I am 52. Aging can be tough on the body and ego but the alternative is worse. I’m thankful to be where I am. My mantra is “never give in”; including to the inevitable downsides of aging. This year has tested me, though, with hamstring injury and (like many of us) hormonal chaos.
I have gained weight, and lost muscle. Why I care, beyond the obvious waistband searing discomfort of my too-tight skinny jeans, is that I place a high value on being able to continue doing what I love – cycling, running, swimming, hiking – for as long as I can and in as little pain as possible. Don’t we all want that? To be able to physically do what we want? Flip that and ask yourself – what if I couldn’t get out of bed tomorrow morning and just walk to the kitchen? Ah – that’s where self-care and fitness enters.
The idea to trek the Himalayas arose from a blog about a man who hiked for 29 days with extraordinary physical results. He reduced from 13% to 5% body fat. It made me wonder if the results would be the same for a woman. I had done long treks before but never quantified the results. I decided that a 20-day trek in the Himalayas, using Dexafit biostatistics to track my results, might be a solution to reclaim my fitness.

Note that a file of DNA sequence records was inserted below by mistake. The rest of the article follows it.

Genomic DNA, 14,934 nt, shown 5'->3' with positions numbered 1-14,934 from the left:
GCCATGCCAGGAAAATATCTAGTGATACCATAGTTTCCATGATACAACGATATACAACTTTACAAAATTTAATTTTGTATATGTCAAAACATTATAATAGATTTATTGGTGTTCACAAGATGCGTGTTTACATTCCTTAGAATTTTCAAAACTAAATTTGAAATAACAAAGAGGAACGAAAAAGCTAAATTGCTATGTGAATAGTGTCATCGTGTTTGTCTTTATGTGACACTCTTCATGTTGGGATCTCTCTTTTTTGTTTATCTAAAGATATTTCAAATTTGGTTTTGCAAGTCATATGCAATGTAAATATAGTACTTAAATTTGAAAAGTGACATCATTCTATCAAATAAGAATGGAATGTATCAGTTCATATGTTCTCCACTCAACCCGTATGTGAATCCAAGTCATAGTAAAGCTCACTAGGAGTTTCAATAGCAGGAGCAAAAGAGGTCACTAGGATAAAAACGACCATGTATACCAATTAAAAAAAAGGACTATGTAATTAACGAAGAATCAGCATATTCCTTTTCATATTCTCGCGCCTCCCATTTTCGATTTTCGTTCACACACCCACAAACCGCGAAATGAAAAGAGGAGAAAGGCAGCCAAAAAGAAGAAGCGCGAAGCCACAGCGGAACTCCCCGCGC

My resting heart rate is at 40 which is low. My VO2 Max, a gauge of my body’s ability to use oxygen for intense exercise is at 56, which rates as “superior” for 20-29 year old women. I guess this was my one shining star, as it has been hard earned through my past 5 years of endurance training for various events. My metabolic efficiency is good – I have a “fast” metabolism (17% faster than “expected” compared with others my age), and I’m getting 53% of my energy from fat, and 47% from carbs.
Blood draw in a random parking lot to get bio stats completed!
I will re-test all of this, upon return from Nepal as well as my hormone levels – such as Cortisol (stress hormone), Estrogen, Testosterone and more.
My expectation is to lean up (lose body fat), increase VO2 Max and lower my resting heart rate further. I will likely not gain muscle, as the Nepalese diet is mostly rice and legumes with little protein. Protein is required for muscle building.
I have also committed to eliminate refined sugar and alcohol from my diet for 30 days. Ok – lets be honest………..this is because I can’t GET sugar and alcohol in Nepal!
Stay tuned and I’ll keep you posted on the trials and tribulations, plus excitement of climbing to 18,000 feet, where oxygen is at 50% of street level and the temperatures reach (-10 degrees).